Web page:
Ergonomics is the science and practice of designing tasks and the workplace to synchronise with the capabilities and limitations of the human body. It is the study of the relationship between people, their physical environment and the equipment that they use.
When setting up your modern office furniture, start with your desk first as it helps to determine the placement of nearly all the other office furniture and equipment you will use.
When choosing an office desk or workstation, consider the tasks that are to be performed, the number of users (single or multiple) and the need for height adjustability (sit-stand desk). There should be sufficient room under the desk for the legs to move and stretch freely. Under-desk obstructions will restrict the ability of the operator to sit close to the edge of the desk and cause the operator to stretch forward to reach the keyboard.
Office desks and workstations with a height adjustable worktop are highly recommended by ergonomists as they allow the correct setup to be achieved without the use of foot stools or monitor risers.
When selecting the office chair, first consider the physical requirements of the user/s including height, size and any special considerations. The chair should provide good lumbar support, be easily adjusted from the seated position and have castors for mobility.
There are 4 basic adjustments on an office chair that should be easily adjustable whilst seated – The seat height, the seat angle, the back-rest height and the back angle.
The Desk/Chair Setup…
The first step involves setting up the correct chair height in relation to the keyboard height. The distance between the upper surface of the seat and the top of the keyboard needs to be set to suit the individual and provide a seated posture where the elbow forms a right angle when the wrists are placed in the typing position on the keyboard.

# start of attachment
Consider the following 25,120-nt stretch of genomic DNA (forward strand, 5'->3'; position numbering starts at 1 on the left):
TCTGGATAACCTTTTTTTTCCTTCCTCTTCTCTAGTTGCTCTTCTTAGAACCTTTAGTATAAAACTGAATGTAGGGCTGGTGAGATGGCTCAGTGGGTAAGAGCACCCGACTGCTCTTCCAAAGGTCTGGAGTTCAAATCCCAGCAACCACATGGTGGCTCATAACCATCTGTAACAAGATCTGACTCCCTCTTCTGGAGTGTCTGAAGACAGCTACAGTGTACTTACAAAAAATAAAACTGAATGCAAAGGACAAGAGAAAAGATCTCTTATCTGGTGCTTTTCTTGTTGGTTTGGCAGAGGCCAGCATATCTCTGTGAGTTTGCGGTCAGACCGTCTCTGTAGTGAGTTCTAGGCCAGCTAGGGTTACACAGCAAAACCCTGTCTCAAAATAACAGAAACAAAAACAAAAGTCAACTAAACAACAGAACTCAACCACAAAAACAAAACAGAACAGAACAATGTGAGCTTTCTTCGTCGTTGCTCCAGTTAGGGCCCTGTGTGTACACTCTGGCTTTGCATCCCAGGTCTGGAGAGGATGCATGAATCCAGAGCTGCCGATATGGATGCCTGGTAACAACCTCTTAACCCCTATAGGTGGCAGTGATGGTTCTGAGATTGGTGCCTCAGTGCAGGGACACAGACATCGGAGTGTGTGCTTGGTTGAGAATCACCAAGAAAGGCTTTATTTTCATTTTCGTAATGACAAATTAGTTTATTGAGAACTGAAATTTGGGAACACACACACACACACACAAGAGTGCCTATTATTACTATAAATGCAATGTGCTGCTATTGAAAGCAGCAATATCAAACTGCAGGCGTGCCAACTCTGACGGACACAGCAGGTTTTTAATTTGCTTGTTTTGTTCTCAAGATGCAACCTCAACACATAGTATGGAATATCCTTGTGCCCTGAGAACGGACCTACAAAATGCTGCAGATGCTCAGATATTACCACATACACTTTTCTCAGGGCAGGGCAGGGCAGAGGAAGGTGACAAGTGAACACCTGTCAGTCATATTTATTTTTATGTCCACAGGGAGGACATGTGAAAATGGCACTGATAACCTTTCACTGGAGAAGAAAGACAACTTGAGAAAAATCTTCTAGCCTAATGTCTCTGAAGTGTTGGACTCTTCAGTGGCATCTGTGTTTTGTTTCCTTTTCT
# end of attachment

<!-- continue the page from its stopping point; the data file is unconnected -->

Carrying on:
If this critical angle is not achieved it will put increased strain on the arms and wrists and affect the back posture. Raising or lowering the chair height will solve this problem but will impact on the next critical ergonomic setting.
The seated operator’s legs should be at right angles to the thighs with the feet placed flat on the floor. If the chosen seat height changes this angle it puts increased strain on the operators legs. If it causes them to dangle it will create pressure under the thighs at the front of the seat and restrict circulation. If desktop cant be lowered and the seat height must be raised, the use of an approved footrest will be required.
The Monitor Setup…
The monitor height should be set so that the top of the monitor is at eye level. The height setting for your monitor is correct if you can view the content whilst holding your head in a neutral posture where you don’t have to excessively bend the neck to look down or lift the chin to look up.
The brightness and contrast controls of your monitor should be adjusted to a level that produces a sharp, flicker and distortion free display. The brightness should be sufficient (above ambient lighting levels) and easy on the eyes.
The monitor-to-eye distance should be as a general rule, about an arm’s length away from the operators face. You need to choose and buy rigth computer desks.
Desktop Placement of Equipment/Materials
The arrangement on the desktop of the equipment and materials you use is determined by the regular tasks you perform. The frequency and duration of use will also impact on their placement.
The most frequently used objects should be within easy reach (the optimum or primary reach zone). These items usually include the keyboard, mouse, pens and notepads.
Less frequently used objects should be placed in the secondary zone, or the area that can be reached with the outstretched arm. Items usually placed in this zone include your telephone.
Items that are rarely used should be placed beyond the maximum reach zone. To access these items, it is recommended that you stand up.
Good lighting in the office is essential but must also be controlled. Your computer monitor should be away from, and if possible, at right angles to any windows or natural light sources to avoid glare. Lighting should be overhead and behind the operator when seated at the desk. The glare from natural light sources should be controlled with blinds, sunshades or tint fitted to the windows.
You can read about basic ergonomic principles in depth in this helpful article published by Ergonomics Plus…
For more advice on creating productive and enjoyable workplaces, call the Office Fitout & Furniture specialists on +61 8 9359 1288
Posted at 4:10pm by JC
Labels Office Furniture Perth, Office Fitouts Perth, Office Desks Perth